(urth) The Wizard
danielottojackpetersen at gmail.com
Tue Feb 28 09:47:41 PST 2012
Ah! Thanks for pointing this out. To be honest, Wizard-Knight was what
got me properly into Wolfe and I hadn't yet really read the Solar Cycle and
other works to see his themes and how they work. (I had actually read
3/4ths of New Sun some years before, but was mostly baffled - both
intrigued and fatigued.) I'm sure I'll see so much when I re-read
It's funny if some find that too overt. I often find Wolfe most poignant
when most overt on Christian themes (perhaps especially Eucharistic ones).
They usually don't make me cringe at all but come across like a wise old
desert father or something. (I do share his Christian faith, but overt
Christian themes in fiction can make me squirm more than anything else when
done poorly.) Then again, what I took to be some pretty obvious moments
(e.g. wine and bread rituals coinciding with a theophany of the Outsider in
Short Sun), some seem to perplexingly read as being mainly about
referencing Dionysus myths or what have you! So there ya go.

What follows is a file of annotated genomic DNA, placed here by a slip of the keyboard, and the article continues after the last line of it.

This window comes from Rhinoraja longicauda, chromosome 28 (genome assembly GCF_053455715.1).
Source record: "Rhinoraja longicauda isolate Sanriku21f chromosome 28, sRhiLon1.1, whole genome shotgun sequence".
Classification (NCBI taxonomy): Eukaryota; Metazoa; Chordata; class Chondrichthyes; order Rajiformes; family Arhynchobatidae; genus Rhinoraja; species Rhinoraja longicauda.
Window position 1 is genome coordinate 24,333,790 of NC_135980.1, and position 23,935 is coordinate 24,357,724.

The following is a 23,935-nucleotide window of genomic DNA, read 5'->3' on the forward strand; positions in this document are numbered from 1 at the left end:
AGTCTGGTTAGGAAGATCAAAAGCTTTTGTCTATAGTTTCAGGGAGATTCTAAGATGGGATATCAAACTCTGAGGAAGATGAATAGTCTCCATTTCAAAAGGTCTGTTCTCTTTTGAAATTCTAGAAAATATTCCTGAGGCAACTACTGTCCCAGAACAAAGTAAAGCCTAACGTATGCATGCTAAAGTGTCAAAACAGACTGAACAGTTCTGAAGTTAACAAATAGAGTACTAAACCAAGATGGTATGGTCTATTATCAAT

On Tue, Feb 28, 2012 at 5:12 PM, James Wynn <crushtv at gmail.com> wrote:
> At the end of The Wizard, Able feeds his blood to Disiri until she is
> raised to his level, from an Aelf (her true form being mud and sticks and
> leaves) to human. This is a very eucharistic theme, I think. A very overtly
> Christian theme and IIRC some on this list considered it too overt for
> their tastes.
> On 2/28/2012 4:11 AM, Daniel Petersen wrote:
> Sorry, I should clarify that I didn't detect any overt Judeo-Christian
> elements (especially compared to other major Wolfe works) except Michael.
> But, yes, as has been mentioned, the very concept of a Most High God is
> lifted straight from Old Testament scripture (and other ancient
> Mesopotamian texts?). And yes, Michael's position to the Oden figure is
> surely significant (symbolised by size-proportion to tingling effect, I
> thought). And yes, I was trying to say that I suspected Wolfe wove his
> Catholic worldview deeply into the fabric of Wizard-Knight through various
> means other than (what seems to me the mostly absent) way of direct
> allusion. I can't remember the ending of The Wizard, but the way The
> Knight ended seemed fairly Christian 'eternal reward'/'heaven'-ish (and
> again probably subsuming other myths of afterlife).
> I guess I'm fairly shocked not to detect a eucharistic element, which
> usually seems central to Wolfe's epic works. But maybe that's the point?
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